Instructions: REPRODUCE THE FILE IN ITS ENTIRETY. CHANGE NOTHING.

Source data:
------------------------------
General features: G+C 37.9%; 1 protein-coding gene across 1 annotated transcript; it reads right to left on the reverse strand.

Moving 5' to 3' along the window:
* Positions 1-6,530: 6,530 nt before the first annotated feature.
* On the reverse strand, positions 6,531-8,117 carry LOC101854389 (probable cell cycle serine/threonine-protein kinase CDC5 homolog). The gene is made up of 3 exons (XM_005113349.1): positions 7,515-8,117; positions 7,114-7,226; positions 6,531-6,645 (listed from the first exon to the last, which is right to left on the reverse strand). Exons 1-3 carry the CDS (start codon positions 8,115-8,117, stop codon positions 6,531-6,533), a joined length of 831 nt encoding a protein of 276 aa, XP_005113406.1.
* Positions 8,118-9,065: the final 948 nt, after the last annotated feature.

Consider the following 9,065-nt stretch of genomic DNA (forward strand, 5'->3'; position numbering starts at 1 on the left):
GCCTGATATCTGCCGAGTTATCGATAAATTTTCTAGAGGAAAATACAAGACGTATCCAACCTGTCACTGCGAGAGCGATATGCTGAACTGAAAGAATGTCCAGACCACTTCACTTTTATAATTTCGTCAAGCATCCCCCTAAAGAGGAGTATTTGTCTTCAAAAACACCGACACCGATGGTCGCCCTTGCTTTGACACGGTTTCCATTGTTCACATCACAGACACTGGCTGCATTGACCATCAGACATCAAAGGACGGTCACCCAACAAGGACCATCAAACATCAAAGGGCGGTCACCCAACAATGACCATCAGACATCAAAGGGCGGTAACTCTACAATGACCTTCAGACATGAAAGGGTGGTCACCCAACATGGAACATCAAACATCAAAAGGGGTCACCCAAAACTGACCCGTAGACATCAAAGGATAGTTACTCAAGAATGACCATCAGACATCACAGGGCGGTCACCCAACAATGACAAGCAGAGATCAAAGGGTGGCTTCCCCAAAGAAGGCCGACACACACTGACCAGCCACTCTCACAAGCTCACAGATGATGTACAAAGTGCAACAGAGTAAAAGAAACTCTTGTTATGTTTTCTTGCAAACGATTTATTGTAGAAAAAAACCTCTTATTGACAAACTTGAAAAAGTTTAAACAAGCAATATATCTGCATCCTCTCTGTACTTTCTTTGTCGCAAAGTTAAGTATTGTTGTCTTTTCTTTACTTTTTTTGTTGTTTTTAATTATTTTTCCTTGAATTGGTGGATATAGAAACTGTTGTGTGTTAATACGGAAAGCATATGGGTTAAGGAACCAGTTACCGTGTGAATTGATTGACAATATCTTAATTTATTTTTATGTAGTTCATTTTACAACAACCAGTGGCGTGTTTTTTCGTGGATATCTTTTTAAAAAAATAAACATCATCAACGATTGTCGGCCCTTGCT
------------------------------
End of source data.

General features: G+C 37.9%; 1 protein-coding gene across 1 annotated transcript; it reads right to left on the reverse strand.

Moving 5' to 3' along the window:
* Positions 1-6,530: 6,530 nt before the first annotated feature.
* On the reverse strand, positions 6,531-8,117 carry LOC101854389 (probable cell cycle serine/threonine-protein kinase CDC5 homolog). The gene is made up of 3 exons (XM_005113349.1): positions 7,515-8,117; positions 7,114-7,226; positions 6,531-6,645 (listed from the first exon to the last, which is right to left on the reverse strand). Exons 1-3 carry the CDS (start codon positions 8,115-8,117, stop codon positions 6,531-6,533), a joined length of 831 nt encoding a protein of 276 aa, XP_005113406.1.
* Positions 8,118-9,065: the final 948 nt, after the last annotated feature.

Consider the following 9,065-nt stretch of genomic DNA (forward strand, 5'->3'; position numbering starts at 1 on the left):
GCCTGATATCTGCCGAGTTATCGATAAATTTTCTAGAGGAAAATACAAGACGTATCCAACCTGTCACTGCGAGAGCGATATGCTGAACTGAAAGAATGTCCAGACCACTTCACTTTTATAATTTCGTCAAGCATCCCCCTAAAGAGGAGTATTTGTCTTCAAAAACACCGACACCGATGGTCGCCCTTGCTTTGACACGGTTTCCATTGTTCACATCACAGACACTGGCTGCATTGACCATCAGACATCAAAGGACGGTCACCCAACAAGGACCATCAAACATCAAAGGGCGGTCACCCAACAATGACCATCAGACATCAAAGGGCGGTAACTCTACAATGACCTTCAGACATGAAAGGGTGGTCACCCAACATGGAACATCAAACATCAAAAGGGGTCACCCAAAACTGACCCGTAGACATCAAAGGATAGTTACTCAAGAATGACCATCAGACATCACAGGGCGGTCACCCAACAATGACAAGCAGAGATCAAAGGGTGGCTTCCCCAAAGAAGGCCGACACACACTGACCAGCCACTCTCACAAGCTCACAGATGATGTACAAAGTGCAACAGAGTAAAAGAAACTCTTGTTATGTTTTCTTGCAAACGATTTATTGTAGAAAAAAACCTCTTATTGACAAACTTGAAAAAGTTTAAACAAGCAATATATCTGCATCCTCTCTGTACTTTCTTTGTCGCAAAGTTAAGTATTGTTGTCTTTTCTTTACTTTTTTTGTTGTTTTTAATTATTTTTCCTTGAATTGGTGGATATAGAAACTGTTGTGTGTTAATACGGAAAGCATATGGGTTAAGGAACCAGTTACCGTGTGAATTGATTGACAATATCTTAATTTATTTTTATGTAGTTCATTTTACAACAACCAGTGGCGTGTTTTTTCGTGGATATCTTTTTAAAAAAATAAACATCATCAACGATTGTCGGCCCTTGCT